Customer Service | Help | FAQ | PEP-Easy | Report a Data Error | About
Tip: Books are sorted alphabetically…

PEP-Web Tip of the Day

The list of books available on PEP Web is sorted alphabetically, with the exception of Freud’s Collected Works, Glossaries, and Dictionaries. You can find this list in the Books Section.

For the complete list of tips, see PEP-Web Tips on the PEP-Web support page.

Mitchell, S.A. (1996). Introduction. Psychoanal. Dial., 6(2):151-153.

(1996). Psychoanalytic Dialogues, 6(2):151-153


Stephen A. Mitchell, Ph.D.

The longest running, most impassioned controversy in the history of psychoanalysis has been the controversy, or, rather, series of controversies, over memories of childhood sexual seduction. Freud's original seduction theory of neurosis stirred up quite a ferment in Viennese medical circles; Freud's abandonment of the seduction hypothesis (leading to the theory of infantile sexuality) was a key turning point in his theorizing and has been a focal point of debate between Freudians and interpersonalists of various stripes since the 1920s, including recent attacks of various sorts on Freud's character; differences over the veridicality of sexual memories was a central feature of the split between Freud and Ferenczi and a major element in the latter's posthumous banishment to the gulag of psychoanalytic history until the recent revival of Ferenczi's reputation.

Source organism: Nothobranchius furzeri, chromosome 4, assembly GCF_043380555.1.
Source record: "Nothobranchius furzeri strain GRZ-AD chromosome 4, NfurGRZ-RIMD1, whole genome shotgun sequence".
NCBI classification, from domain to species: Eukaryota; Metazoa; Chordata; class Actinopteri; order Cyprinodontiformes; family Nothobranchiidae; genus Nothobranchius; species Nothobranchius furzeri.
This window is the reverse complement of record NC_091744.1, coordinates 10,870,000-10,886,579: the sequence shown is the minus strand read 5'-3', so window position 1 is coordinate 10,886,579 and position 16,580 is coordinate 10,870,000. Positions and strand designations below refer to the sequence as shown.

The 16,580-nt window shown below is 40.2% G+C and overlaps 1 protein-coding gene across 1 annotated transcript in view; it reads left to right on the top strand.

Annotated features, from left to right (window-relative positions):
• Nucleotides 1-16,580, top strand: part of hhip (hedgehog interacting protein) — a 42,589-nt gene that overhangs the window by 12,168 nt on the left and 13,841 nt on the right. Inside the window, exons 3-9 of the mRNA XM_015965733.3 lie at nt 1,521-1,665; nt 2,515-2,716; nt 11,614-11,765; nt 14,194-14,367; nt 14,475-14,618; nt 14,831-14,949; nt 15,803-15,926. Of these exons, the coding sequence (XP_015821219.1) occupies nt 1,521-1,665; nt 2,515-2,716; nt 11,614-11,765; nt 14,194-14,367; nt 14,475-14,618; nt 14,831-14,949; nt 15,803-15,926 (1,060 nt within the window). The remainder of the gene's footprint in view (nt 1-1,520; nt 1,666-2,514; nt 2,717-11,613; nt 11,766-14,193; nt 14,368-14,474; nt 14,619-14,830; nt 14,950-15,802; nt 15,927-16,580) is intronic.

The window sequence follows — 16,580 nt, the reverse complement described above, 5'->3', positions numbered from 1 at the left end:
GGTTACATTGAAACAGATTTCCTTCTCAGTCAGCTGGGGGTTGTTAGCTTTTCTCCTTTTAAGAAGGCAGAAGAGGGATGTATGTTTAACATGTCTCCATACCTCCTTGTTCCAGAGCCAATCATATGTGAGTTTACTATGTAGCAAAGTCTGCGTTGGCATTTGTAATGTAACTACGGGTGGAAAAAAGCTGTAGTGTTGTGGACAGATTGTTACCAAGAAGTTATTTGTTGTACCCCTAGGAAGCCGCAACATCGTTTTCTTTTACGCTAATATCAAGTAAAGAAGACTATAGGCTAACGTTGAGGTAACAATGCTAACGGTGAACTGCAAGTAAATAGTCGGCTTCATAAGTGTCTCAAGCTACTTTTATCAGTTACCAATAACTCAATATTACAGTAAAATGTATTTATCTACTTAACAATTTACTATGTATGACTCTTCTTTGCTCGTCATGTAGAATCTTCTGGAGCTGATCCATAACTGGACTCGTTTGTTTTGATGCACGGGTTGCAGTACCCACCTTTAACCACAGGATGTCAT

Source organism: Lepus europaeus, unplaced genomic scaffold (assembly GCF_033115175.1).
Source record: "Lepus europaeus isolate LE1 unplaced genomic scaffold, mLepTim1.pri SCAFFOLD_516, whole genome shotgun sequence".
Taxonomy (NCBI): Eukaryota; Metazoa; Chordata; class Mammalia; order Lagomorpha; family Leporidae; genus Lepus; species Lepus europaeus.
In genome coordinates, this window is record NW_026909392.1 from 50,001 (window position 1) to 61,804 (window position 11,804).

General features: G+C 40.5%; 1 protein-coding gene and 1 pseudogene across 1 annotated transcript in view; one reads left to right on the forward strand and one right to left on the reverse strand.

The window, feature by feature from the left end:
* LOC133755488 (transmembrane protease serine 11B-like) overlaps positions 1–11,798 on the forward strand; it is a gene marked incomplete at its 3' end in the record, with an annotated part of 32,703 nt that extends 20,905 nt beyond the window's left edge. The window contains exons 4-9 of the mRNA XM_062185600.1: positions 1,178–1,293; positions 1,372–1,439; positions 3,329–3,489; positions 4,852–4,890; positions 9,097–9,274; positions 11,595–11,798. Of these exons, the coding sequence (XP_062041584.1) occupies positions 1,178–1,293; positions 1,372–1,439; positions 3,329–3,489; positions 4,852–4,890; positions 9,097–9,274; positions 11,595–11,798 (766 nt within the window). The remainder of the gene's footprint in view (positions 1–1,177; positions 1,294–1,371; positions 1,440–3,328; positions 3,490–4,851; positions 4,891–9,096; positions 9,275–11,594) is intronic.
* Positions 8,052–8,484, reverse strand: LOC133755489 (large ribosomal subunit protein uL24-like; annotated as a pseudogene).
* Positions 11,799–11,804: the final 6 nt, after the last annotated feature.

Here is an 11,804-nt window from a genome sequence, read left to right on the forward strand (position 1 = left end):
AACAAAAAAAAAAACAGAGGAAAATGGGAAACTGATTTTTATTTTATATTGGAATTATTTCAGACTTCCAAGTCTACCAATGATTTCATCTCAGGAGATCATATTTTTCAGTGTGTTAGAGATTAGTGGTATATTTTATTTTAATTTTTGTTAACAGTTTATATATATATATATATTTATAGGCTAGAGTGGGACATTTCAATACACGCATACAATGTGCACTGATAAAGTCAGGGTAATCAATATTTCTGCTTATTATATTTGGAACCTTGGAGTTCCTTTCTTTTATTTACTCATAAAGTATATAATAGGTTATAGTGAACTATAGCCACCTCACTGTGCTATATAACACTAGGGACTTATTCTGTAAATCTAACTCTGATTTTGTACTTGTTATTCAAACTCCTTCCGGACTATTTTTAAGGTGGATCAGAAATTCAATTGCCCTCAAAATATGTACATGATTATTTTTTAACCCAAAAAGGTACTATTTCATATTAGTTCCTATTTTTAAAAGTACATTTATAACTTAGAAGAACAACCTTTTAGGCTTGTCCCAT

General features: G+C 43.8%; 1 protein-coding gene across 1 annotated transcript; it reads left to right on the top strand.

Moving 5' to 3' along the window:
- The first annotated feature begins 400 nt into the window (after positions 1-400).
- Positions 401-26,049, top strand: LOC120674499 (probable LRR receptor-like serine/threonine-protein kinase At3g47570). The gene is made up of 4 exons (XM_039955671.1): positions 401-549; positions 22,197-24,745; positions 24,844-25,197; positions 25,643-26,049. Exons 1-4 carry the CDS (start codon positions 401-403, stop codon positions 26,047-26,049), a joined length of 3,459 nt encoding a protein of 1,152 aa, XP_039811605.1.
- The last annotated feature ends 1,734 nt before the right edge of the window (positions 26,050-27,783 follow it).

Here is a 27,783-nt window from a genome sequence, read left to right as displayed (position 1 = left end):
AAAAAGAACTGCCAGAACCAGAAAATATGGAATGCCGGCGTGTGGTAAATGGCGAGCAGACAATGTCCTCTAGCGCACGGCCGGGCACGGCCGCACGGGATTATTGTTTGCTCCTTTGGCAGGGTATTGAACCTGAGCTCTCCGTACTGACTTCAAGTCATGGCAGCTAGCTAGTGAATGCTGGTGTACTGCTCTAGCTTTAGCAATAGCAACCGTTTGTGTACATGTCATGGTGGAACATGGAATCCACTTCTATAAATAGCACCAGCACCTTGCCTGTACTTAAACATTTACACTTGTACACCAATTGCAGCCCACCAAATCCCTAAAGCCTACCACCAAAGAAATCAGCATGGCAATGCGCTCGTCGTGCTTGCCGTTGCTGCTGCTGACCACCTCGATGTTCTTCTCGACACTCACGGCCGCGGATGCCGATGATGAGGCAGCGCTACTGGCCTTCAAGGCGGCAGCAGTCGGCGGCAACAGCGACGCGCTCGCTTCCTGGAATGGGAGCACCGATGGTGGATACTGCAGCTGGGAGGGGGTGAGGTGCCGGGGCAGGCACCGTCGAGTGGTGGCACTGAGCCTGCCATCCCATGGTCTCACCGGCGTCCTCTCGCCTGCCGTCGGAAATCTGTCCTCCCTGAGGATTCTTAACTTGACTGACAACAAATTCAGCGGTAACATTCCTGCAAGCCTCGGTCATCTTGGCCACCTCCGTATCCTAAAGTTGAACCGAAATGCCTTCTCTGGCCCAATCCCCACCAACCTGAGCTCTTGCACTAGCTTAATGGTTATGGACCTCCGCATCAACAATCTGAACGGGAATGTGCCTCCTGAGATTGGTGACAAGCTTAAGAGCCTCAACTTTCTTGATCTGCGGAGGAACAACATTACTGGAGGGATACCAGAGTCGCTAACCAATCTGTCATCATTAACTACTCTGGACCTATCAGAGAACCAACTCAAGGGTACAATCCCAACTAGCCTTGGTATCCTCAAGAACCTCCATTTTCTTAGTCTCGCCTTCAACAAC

The last decade has witnessed a renewed airing of the horrors of childhood sexual abuse, the clinical importance of the recovery of memories of that abuse, and the validation of those memories. That shift away from the traditional psychoanalytic emphasis on the fantasy nature of seduction memories has generated a hotly contested wave of accusations that the memories uncovered by therapeutic and analytic processes of various sorts are an iatrogenic product of the therapists' politically laced, gender-embattled zeal.

To date, much more heat than light has been generated by the manner in which proponents of different positions on these issues have addressed each other. In the hope of raising the level of discourse to an engagement of real issues, Psychoanalytic Dialogues is publishing two original papers, by Adrienne Harris and by Jody Messler Davies, on the “false memory syndrome” and its accompanying controversies. Making their way through the thickets of political, gender and power issues, these authors attempt to address complex problems of epistemology, therapeutics, and clinical responsibility.

[This is a summary or excerpt from the full text of the book or article. The full text of the document is available to subscribers.]

Copyright © 2020, Psychoanalytic Electronic Publishing, ISSN 2472-6982 Customer Service | Help | FAQ | Download PEP Bibliography | Report a Data Error | About

WARNING! This text is printed for personal use. It is copyright to the journal in which it originally appeared. It is illegal to redistribute it in any form.